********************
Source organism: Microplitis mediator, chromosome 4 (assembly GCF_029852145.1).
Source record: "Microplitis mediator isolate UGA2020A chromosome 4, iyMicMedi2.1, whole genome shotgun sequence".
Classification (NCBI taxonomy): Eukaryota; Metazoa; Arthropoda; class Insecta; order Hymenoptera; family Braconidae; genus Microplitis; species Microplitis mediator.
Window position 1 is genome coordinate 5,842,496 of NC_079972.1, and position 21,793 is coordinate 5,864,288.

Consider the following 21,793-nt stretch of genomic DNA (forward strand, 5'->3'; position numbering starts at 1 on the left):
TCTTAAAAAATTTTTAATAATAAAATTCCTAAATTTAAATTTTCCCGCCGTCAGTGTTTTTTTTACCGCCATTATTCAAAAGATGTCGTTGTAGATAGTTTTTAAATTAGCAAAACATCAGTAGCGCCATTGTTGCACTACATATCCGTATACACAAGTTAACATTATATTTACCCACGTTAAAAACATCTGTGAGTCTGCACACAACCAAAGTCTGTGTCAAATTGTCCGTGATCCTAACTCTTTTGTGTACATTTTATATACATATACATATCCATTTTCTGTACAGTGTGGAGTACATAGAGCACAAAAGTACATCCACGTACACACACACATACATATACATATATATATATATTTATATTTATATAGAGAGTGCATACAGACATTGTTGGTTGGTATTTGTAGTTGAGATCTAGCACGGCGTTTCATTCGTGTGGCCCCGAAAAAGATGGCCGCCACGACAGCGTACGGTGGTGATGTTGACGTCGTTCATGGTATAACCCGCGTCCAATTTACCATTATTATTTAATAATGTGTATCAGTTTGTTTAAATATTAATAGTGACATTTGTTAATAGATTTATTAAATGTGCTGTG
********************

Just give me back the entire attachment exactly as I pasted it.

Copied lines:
Source organism: Microplitis mediator, chromosome 4 (assembly GCF_029852145.1).
Source record: "Microplitis mediator isolate UGA2020A chromosome 4, iyMicMedi2.1, whole genome shotgun sequence".
Classification (NCBI taxonomy): Eukaryota; Metazoa; Arthropoda; class Insecta; order Hymenoptera; family Braconidae; genus Microplitis; species Microplitis mediator.
Window position 1 is genome coordinate 5,842,496 of NC_079972.1, and position 21,793 is coordinate 5,864,288.

Consider the following 21,793-nt stretch of genomic DNA (forward strand, 5'->3'; position numbering starts at 1 on the left):
TCTTAAAAAATTTTTAATAATAAAATTCCTAAATTTAAATTTTCCCGCCGTCAGTGTTTTTTTTACCGCCATTATTCAAAAGATGTCGTTGTAGATAGTTTTTAAATTAGCAAAACATCAGTAGCGCCATTGTTGCACTACATATCCGTATACACAAGTTAACATTATATTTACCCACGTTAAAAACATCTGTGAGTCTGCACACAACCAAAGTCTGTGTCAAATTGTCCGTGATCCTAACTCTTTTGTGTACATTTTATATACATATACATATCCATTTTCTGTACAGTGTGGAGTACATAGAGCACAAAAGTACATCCACGTACACACACACATACATATACATATATATATATATTTATATTTATATAGAGAGTGCATACAGACATTGTTGGTTGGTATTTGTAGTTGAGATCTAGCACGGCGTTTCATTCGTGTGGCCCCGAAAAAGATGGCCGCCACGACAGCGTACGGTGGTGATGTTGACGTCGTTCATGGTATAACCCGCGTCCAATTTACCATTATTATTTAATAATGTGTATCAGTTTGTTTAAATATTAATAGTGACATTTGTTAATAGATTTATTAAATGTGCTGTG